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The CHEK2 challenge
Variants in the ATM & CHEK2 genes are associated with breast cancer. For this experiment, predictors are asked to estimate the probability of an individual with a given mutation being in the case (cancer) or control (healthy) cohort. The data available include the targeted resequencing of two genes (ATM and CHEK2) from approximately 1250 breast cancer cases and 1250 controls. The ATM sequencing results have already been published, and will thus serve as an example set (Tavtigian et al., 2009, Journal of Human Genetics. doi: 10.1016/j.ajhg.2009.08.018).
Predictors will be provided with 41 rare missense, nonsense, splicing, and indel variants in CHEK2.
Predictors are asked to classify variants as occurring in cases or controls. Predictors will provide their estimate of the probability of individuals with a given variant being in the case set. Control probability is implicitly 1 – P(case). Correctness of each prediction will be weighted according to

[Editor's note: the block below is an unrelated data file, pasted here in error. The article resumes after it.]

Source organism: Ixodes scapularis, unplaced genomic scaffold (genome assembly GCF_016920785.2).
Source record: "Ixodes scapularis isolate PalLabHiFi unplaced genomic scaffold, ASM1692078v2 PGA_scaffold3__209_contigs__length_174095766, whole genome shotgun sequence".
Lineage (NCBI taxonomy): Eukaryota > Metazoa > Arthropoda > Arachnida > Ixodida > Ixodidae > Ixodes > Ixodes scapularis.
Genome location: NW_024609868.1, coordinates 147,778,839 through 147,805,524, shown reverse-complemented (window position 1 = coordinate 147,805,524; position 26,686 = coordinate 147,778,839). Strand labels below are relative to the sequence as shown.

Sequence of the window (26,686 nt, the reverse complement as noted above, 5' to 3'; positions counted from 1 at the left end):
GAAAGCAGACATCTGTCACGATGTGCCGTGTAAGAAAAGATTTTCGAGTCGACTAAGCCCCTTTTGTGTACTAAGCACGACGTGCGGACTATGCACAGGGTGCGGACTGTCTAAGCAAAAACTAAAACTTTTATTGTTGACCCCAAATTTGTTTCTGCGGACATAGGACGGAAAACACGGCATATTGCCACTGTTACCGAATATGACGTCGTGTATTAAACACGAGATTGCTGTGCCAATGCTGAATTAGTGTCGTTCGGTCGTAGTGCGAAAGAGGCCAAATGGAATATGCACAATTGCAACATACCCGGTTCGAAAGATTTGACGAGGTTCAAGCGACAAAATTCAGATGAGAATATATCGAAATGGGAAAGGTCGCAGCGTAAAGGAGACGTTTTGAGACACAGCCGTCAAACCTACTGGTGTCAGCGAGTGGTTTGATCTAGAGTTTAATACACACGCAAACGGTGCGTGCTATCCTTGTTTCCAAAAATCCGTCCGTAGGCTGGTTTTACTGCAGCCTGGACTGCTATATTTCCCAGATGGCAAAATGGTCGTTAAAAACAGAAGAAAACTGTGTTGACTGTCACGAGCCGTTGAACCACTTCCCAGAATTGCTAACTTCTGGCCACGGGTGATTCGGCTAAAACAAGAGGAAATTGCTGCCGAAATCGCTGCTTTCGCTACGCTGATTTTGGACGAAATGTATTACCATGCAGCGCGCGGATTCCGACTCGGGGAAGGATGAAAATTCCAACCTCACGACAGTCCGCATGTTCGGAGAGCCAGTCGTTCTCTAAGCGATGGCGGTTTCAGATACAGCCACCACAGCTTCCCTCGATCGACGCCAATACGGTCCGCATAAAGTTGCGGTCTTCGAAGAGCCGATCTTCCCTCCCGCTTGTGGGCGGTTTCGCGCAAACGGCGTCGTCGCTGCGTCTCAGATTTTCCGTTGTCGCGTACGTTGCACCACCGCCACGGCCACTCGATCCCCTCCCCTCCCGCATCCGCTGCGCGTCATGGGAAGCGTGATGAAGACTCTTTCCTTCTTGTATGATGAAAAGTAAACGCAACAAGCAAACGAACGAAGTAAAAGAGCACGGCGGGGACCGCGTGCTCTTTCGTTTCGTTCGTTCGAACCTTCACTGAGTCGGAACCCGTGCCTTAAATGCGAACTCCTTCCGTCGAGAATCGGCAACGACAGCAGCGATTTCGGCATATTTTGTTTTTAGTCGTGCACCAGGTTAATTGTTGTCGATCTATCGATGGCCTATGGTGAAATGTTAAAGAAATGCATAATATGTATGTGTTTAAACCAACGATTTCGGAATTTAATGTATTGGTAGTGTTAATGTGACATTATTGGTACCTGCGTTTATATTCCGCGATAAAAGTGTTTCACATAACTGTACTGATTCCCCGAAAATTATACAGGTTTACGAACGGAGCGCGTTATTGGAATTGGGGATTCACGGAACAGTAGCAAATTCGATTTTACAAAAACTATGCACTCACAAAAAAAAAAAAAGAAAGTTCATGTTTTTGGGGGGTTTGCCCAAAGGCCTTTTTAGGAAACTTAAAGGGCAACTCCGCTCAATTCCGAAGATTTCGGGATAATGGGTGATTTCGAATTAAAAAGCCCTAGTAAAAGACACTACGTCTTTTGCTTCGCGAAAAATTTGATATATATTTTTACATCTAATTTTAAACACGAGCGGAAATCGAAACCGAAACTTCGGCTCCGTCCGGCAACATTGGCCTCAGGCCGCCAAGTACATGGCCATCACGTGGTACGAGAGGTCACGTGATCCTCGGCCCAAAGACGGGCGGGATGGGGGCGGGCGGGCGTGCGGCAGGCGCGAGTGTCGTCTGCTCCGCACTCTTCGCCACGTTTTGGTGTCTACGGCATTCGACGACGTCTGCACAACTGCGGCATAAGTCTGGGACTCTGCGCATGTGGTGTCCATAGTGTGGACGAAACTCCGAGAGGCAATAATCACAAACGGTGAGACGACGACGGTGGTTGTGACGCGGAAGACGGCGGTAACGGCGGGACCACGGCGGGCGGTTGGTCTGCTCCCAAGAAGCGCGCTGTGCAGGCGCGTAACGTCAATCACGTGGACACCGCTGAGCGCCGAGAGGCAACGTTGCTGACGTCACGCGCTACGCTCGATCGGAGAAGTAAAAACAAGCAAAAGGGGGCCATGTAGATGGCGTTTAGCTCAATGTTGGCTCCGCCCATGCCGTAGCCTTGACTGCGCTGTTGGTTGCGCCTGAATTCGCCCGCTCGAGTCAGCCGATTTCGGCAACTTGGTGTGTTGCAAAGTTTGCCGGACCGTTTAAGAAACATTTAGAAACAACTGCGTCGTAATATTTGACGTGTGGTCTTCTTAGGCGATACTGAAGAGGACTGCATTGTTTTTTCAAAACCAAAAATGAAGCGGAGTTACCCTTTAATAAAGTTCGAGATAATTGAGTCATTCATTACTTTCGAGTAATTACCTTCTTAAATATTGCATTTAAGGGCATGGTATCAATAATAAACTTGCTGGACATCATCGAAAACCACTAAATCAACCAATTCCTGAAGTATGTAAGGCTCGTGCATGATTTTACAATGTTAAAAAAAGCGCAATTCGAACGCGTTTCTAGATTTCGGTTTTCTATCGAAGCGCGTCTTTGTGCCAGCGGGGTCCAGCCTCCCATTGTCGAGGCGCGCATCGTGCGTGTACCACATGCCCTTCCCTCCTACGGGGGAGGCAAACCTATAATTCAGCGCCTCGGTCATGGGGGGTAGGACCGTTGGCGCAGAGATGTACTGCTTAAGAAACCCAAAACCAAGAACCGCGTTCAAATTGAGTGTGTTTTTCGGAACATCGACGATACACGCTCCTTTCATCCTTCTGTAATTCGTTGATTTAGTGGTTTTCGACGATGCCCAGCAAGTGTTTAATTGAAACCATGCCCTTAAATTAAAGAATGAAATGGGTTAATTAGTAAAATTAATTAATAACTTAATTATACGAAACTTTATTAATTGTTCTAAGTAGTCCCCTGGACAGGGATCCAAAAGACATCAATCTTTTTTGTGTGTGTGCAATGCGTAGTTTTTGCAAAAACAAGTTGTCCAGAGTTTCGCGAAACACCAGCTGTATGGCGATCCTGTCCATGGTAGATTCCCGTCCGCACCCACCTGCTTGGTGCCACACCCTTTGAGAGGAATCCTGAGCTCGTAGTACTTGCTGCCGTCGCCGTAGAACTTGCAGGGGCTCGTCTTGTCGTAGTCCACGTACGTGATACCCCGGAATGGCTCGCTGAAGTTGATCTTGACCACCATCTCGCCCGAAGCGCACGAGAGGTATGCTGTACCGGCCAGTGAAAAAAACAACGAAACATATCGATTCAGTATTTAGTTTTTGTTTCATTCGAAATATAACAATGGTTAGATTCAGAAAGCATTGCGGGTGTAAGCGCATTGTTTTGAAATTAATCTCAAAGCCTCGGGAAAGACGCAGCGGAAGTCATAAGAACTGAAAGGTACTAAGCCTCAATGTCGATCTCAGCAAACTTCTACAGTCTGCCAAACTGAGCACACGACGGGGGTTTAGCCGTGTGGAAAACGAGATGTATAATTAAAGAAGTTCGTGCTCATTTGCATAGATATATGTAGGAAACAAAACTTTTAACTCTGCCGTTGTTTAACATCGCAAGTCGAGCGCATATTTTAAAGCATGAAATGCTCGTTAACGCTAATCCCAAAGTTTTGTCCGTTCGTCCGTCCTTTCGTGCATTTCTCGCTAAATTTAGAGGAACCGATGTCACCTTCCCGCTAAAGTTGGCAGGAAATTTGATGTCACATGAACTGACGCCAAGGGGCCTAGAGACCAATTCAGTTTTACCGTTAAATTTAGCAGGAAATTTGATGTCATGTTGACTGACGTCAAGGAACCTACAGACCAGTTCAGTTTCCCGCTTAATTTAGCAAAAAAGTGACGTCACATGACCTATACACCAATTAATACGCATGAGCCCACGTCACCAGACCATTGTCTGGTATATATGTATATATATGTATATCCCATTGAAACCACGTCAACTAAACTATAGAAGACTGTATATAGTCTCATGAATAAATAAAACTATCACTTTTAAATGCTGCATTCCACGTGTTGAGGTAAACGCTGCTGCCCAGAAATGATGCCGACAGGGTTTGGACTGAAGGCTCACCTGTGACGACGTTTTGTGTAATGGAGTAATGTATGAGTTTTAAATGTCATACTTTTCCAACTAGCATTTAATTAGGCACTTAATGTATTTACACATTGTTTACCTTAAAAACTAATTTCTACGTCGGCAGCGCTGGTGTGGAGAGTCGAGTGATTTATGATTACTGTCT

(a) how accurately P(case) was predicted
(b) the confidence measure provided
(c) the number of study participants with the variant.
While prediction for a single individual may not be meaningful in all cases, the sum across all predictions should give an informative measure of prediction accuracy. In addition, we ask predictors to submit the raw output data of the prediction algorithm.
Predictions are restricted to single residue mutations and are based on a statistical analysis of the correlation between mutation type and disease computed from the annotation data derived from the July 2010 release of UniProtKB.
The probability for a mutation X-->Y to be found in cases is computed as the ratio between the number of mutations X-->Y related to disease and the total number of X-->Y mutations in the data set, as derived from UniProtKB (release July 2010)
Standard deviations are evaluated with the binomial approximation.
Data provided by
Sean Tavtigian, University of Utah